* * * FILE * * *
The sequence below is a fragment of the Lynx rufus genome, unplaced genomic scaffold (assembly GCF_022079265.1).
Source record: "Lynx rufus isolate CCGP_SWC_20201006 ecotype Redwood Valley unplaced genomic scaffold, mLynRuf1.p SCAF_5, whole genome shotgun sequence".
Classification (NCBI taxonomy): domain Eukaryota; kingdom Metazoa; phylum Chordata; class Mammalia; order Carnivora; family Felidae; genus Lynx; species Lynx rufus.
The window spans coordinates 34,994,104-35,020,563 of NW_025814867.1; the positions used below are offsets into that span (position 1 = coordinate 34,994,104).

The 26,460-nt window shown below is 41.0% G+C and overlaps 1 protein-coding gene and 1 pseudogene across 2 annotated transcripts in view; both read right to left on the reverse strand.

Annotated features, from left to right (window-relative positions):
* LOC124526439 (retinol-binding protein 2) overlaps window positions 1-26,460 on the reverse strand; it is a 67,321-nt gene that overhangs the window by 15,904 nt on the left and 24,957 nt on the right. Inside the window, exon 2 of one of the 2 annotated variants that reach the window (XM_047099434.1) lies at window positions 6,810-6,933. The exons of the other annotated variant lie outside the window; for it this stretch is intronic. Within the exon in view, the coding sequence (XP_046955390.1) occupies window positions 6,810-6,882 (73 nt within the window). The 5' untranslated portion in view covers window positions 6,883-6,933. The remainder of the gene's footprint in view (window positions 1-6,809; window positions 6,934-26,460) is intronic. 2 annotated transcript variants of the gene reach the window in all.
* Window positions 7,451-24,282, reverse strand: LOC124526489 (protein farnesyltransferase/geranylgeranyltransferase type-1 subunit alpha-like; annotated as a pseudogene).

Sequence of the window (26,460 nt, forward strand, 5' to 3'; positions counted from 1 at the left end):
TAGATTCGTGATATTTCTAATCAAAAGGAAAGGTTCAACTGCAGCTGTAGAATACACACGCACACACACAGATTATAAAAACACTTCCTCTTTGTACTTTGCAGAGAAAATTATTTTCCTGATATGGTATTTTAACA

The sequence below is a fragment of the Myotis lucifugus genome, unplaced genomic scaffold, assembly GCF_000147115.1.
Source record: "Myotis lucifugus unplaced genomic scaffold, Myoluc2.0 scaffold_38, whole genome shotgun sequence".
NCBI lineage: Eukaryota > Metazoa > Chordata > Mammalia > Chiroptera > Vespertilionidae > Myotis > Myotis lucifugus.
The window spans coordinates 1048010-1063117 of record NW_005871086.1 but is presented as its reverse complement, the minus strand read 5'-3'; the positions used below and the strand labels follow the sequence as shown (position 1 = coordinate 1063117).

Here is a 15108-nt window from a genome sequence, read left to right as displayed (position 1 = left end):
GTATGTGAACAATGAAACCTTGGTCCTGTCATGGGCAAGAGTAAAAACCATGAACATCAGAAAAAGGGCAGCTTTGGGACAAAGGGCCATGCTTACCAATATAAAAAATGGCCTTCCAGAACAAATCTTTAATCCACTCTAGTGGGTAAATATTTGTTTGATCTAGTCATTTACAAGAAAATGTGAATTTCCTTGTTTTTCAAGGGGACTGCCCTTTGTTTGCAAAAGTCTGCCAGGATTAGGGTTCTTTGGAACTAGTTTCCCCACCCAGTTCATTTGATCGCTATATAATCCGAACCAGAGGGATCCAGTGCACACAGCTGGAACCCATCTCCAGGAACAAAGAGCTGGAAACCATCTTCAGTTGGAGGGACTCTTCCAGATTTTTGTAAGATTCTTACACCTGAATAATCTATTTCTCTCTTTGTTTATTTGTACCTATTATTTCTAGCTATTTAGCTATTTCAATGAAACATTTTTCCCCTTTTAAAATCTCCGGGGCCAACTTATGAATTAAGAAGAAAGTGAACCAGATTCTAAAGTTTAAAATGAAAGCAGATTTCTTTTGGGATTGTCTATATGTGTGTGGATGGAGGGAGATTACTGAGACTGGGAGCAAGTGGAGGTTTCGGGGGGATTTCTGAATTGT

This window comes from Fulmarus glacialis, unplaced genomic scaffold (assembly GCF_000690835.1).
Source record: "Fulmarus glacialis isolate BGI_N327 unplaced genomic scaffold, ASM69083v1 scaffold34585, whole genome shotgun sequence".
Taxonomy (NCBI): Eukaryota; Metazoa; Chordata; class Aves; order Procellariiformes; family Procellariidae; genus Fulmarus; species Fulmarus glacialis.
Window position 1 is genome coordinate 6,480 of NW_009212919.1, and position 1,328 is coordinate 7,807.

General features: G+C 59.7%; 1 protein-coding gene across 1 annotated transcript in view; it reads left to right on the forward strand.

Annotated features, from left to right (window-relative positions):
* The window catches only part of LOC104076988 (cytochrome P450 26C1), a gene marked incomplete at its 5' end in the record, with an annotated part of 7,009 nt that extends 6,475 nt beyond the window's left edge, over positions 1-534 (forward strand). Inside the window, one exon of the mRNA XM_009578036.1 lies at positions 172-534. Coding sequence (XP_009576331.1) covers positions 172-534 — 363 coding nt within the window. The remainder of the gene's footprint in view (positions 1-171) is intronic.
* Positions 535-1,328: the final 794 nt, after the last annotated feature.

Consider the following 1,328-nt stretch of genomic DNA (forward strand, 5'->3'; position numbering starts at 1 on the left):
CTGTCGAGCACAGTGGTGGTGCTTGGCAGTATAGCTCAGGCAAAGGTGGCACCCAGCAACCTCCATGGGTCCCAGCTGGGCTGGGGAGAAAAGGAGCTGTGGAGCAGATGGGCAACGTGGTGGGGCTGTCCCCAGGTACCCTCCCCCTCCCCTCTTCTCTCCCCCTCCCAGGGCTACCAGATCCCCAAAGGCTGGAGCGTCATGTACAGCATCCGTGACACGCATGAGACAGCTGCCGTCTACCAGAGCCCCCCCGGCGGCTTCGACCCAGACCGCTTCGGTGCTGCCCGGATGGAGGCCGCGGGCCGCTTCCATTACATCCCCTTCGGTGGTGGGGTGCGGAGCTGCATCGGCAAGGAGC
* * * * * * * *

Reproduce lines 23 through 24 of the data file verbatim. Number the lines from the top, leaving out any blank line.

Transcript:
* The window catches only part of LOC104076988 (cytochrome P450 26C1), a gene marked incomplete at its 5' end in the record, with an annotated part of 7,009 nt that extends 6,475 nt beyond the window's left edge, over positions 1-534 (forward strand). Inside the window, one exon of the mRNA XM_009578036.1 lies at positions 172-534. Coding sequence (XP_009576331.1) covers positions 172-534 — 363 coding nt within the window. The remainder of the gene's footprint in view (positions 1-171) is intronic.
* Positions 535-1,328: the final 794 nt, after the last annotated feature.